In fact, because she understands that neither gentile high society nor the Jewish bourgeoisie can offer what Philip (or Jean) seek, Wolf provides them with a conflict that is real, affecting, and still relevant. As many diaspora Ashkenazi Jews discovered in the traumatic century that followed the publication of Heirs of Yesterday, one’s distaste for Jewish parochialism does not make assimilation into the bigoted mainstream more palatable. Nor does one’s recognition of the antisemitism in universalist move- ments make a Jewish ghetto more enticing.
That bitter realization motivates much of 20th-century Jewish literature; perhaps nowhere is it expressed with more sharpness and anguish than in Yankev Glatshteyn’s 1938 poem, “A gute nakht, velt” (“Good night, world”), in which the speaker turns away from the “wide,” “stinking” world with its “flabby democracy” and “guzzling and gorging,” its false “liberators,” those “Jesusmarxes,” instead choosing to “return to the ghetto,” clear-eyed that all it offers is the opportunity to “grovel in [the] dirt” and “roll in [the] dust” of “Gloomy Jewish life.”
While expressing the situation more gently and warmly than Glatshteyn, Wolf dazzles in her perspicacity. Because of her extraordinary experience growing up in a wealthy, progressive American Jewish community, she was able to put her finger, much earlier than other American Jewish writers could, on a signal conflict of modern Jewish life.
One of the most fascinating aspects of the novel’s history, detailed by Cantalupo and Harrison-Kahan in their excellent introduction to the new edition, is that it was rejected by the Jewish Publication Society, the leading American Jewish publishing house of its day.
A majority of JPS’s committee felt, in the scholars’ summary, that the novel “would stoke … divisiveness rather than bring American Jews together through common culture and tradition.” Wolf ’s novel was eventually published by A. C. McClurg, a nonsectarian Chicago publisher that had published Wolf’s first novel and would go on to publish W. E. B. DuBois’ classic The Souls of Black Folk a few years later, as well as Edith Eaton/ Sui Sin Far’s Mrs. Spring Fragrance, a pioneering work of Asian-American fiction.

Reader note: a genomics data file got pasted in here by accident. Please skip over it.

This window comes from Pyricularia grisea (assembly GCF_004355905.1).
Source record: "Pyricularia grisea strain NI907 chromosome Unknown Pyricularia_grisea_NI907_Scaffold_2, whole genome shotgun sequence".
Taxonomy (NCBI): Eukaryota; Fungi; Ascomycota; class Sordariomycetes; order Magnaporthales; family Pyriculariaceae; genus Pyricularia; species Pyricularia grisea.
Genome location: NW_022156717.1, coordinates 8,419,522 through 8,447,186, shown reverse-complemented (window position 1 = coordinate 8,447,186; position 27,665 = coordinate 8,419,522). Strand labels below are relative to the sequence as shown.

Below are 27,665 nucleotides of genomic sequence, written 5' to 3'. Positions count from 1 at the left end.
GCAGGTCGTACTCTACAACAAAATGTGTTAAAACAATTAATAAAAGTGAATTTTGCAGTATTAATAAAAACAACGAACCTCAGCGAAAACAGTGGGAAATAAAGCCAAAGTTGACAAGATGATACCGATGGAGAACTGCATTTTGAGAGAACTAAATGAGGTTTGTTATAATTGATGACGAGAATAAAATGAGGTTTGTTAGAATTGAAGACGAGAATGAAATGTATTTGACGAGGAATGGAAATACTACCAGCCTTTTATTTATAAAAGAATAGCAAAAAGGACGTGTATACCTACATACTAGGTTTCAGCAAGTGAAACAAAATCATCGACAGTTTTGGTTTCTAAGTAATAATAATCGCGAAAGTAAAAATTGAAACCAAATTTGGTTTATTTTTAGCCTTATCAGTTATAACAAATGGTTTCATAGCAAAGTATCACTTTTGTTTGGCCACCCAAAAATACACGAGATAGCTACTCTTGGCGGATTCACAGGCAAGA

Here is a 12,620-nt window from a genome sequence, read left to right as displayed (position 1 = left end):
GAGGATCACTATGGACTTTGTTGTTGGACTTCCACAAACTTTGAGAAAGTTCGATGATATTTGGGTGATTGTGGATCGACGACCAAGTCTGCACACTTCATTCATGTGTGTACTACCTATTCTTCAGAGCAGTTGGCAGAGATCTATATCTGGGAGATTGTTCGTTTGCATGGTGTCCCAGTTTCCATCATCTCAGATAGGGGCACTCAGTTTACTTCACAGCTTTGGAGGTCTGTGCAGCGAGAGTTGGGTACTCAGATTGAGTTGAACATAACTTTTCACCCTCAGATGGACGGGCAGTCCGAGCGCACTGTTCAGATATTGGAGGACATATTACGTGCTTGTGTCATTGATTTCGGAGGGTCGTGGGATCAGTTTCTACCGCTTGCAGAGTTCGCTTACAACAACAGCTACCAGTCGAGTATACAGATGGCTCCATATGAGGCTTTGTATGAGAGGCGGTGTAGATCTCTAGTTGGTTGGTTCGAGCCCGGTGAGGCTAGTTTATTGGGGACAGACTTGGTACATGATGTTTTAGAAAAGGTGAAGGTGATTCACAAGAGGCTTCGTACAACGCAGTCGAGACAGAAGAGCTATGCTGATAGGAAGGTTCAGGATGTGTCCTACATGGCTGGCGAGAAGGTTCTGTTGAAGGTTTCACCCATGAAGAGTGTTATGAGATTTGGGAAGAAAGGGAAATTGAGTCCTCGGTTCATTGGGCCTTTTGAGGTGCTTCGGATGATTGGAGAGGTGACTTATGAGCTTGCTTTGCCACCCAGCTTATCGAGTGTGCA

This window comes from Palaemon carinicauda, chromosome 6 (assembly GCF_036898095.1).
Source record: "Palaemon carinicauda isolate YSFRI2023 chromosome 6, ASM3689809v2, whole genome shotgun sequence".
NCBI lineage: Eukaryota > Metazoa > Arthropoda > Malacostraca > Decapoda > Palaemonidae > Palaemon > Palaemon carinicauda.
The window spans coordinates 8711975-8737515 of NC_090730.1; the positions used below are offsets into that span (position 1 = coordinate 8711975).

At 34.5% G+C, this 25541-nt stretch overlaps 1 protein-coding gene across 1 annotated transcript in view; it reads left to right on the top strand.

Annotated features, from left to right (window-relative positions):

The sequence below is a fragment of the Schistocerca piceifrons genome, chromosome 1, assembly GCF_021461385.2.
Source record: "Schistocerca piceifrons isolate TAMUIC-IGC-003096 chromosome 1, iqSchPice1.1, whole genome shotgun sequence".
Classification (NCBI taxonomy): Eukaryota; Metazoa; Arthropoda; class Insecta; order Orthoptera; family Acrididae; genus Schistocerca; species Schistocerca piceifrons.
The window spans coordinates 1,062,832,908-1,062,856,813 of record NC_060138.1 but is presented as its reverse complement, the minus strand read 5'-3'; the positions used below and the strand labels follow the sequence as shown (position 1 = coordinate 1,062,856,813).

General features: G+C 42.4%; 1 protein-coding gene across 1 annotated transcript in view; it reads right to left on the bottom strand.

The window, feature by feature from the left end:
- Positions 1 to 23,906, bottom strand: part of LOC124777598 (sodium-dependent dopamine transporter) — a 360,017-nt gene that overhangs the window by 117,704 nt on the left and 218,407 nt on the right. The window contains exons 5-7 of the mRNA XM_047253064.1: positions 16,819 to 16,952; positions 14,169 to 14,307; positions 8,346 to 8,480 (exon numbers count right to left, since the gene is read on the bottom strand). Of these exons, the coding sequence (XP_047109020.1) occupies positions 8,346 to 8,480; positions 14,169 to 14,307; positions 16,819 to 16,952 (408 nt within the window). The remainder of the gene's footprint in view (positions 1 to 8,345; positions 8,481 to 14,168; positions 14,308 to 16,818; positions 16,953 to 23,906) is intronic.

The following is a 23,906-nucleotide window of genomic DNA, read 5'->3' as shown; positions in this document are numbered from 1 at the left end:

In other words, Wolf had better luck with a non-Jewish publisher that understood there was an enthusiastic reading public for stories of immigrants and marginalized groups than she did with a firm that was committed to addressing a Jewish readership. This isn’t too surprising, given the track record of Jewish publishers, not to mention the short-sighted rabbis whose sermons railed against Philip Roth’s stories in the 1950s and 1960s. That resistance even echoes today. I’ve heard it when I judge Jewish book prizes: why, funders sometimes ask, can’t our authors focus on how wonderful Jewishness can be?
Wolf, long before Roth, knew why—you show you care by being honest. “Truth-telling should be an author’s religion,” she wrote, the year after Heirs of Yesterday was published, to reviews both celebratory and scandalized. “All that I have written has been said in the spirit of love—the love that has the courage to point out a fault in its object.”
When Heirs of Yesterday was first published in 1900, the majority of American Jews weren’t in a position to appreciate Wolf’s insights. Most were poor and too focused on earning a living to worry about high society antisemitism. Many of them, recent arrivals, couldn’t have even read a novel in Wolf ’s decorous, witty English prose anyhow. They probably couldn’t have imagined, either, the degree to which their children, grandchildren, and great-grandchildren would share more with Wolf than with themselves.
Cantalupo and Harrison-Kahan expect, first and foremost, that “readers who enjoy writers like Jane Austen and Edith Wharton will similarly take pleasure in Wolf ’s novels,” and Wolf ’s work absolutely does deserve a more prominent placement in the annals of American literature. Because many American Jews today resemble the ones in Wolf ’s San Francisco more than their ancestors could have imagined, one can hope that Heirs of Yesterday might resonate, too, with a surprising contemporaneity.
Josh Lambert is the Sophia Moses Robison Associate Professor of Jewish Studies and English, and director of the Jewish Studies Program at Wellesley College.